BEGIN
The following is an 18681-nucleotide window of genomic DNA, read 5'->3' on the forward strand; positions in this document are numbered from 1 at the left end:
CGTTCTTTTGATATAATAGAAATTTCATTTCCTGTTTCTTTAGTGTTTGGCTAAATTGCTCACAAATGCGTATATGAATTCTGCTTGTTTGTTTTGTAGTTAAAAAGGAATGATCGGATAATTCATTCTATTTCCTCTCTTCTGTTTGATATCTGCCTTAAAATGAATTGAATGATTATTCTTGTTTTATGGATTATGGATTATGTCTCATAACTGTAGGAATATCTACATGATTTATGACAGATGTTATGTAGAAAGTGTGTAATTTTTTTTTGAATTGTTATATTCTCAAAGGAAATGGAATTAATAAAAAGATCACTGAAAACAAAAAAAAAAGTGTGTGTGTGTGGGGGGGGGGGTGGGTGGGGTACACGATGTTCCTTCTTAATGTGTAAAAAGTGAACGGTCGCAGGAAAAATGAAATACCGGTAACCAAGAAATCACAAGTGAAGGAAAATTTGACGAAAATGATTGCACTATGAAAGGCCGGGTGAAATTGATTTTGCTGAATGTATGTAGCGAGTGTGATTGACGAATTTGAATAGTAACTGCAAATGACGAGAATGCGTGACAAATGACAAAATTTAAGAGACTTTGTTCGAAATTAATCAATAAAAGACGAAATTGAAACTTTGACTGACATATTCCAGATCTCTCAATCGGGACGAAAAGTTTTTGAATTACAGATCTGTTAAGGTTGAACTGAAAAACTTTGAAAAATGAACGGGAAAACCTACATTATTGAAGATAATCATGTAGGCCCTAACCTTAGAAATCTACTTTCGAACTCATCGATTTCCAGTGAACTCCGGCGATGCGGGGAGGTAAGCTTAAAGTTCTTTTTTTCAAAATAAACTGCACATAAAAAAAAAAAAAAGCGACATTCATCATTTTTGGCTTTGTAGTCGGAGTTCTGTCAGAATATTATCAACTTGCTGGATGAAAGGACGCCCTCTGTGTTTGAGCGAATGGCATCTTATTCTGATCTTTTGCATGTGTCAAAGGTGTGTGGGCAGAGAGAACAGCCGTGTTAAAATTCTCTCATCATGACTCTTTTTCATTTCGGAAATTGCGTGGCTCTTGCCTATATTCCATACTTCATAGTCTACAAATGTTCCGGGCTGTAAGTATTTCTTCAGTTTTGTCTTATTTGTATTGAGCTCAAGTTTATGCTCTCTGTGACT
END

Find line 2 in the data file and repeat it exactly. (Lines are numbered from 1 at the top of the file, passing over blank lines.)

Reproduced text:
CGTTCTTTTGATATAATAGAAATTTCATTTCCTGTTTCTTTAGTGTTTGGCTAAATTGCTCACAAATGCGTATATGAATTCTGCTTGTTTGTTTTGTAGTTAAAAAGGAATGATCGGATAATTCATTCTATTTCCTCTCTTCTGTTTGATATCTGCCTTAAAATGAATTGAATGATTATTCTTGTTTTATGGATTATGGATTATGTCTCATAACTGTAGGAATATCTACATGATTTATGACAGATGTTATGTAGAAAGTGTGTAATTTTTTTTTGAATTGTTATATTCTCAAAGGAAATGGAATTAATAAAAAGATCACTGAAAACAAAAAAAAAAGTGTGTGTGTGTGGGGGGGGGGGTGGGTGGGGTACACGATGTTCCTTCTTAATGTGTAAAAAGTGAACGGTCGCAGGAAAAATGAAATACCGGTAACCAAGAAATCACAAGTGAAGGAAAATTTGACGAAAATGATTGCACTATGAAAGGCCGGGTGAAATTGATTTTGCTGAATGTATGTAGCGAGTGTGATTGACGAATTTGAATAGTAACTGCAAATGACGAGAATGCGTGACAAATGACAAAATTTAAGAGACTTTGTTCGAAATTAATCAATAAAAGACGAAATTGAAACTTTGACTGACATATTCCAGATCTCTCAATCGGGACGAAAAGTTTTTGAATTACAGATCTGTTAAGGTTGAACTGAAAAACTTTGAAAAATGAACGGGAAAACCTACATTATTGAAGATAATCATGTAGGCCCTAACCTTAGAAATCTACTTTCGAACTCATCGATTTCCAGTGAACTCCGGCGATGCGGGGAGGTAAGCTTAAAGTTCTTTTTTTCAAAATAAACTGCACATAAAAAAAAAAAAAAGCGACATTCATCATTTTTGGCTTTGTAGTCGGAGTTCTGTCAGAATATTATCAACTTGCTGGATGAAAGGACGCCCTCTGTGTTTGAGCGAATGGCATCTTATTCTGATCTTTTGCATGTGTCAAAGGTGTGTGGGCAGAGAGAACAGCCGTGTTAAAATTCTCTCATCATGACTCTTTTTCATTTCGGAAATTGCGTGGCTCTTGCCTATATTCCATACTTCATAGTCTACAAATGTTCCGGGCTGTAAGTATTTCTTCAGTTTTGTCTTATTTGTATTGAGCTCAAGTTTATGCTCTCTGTGACT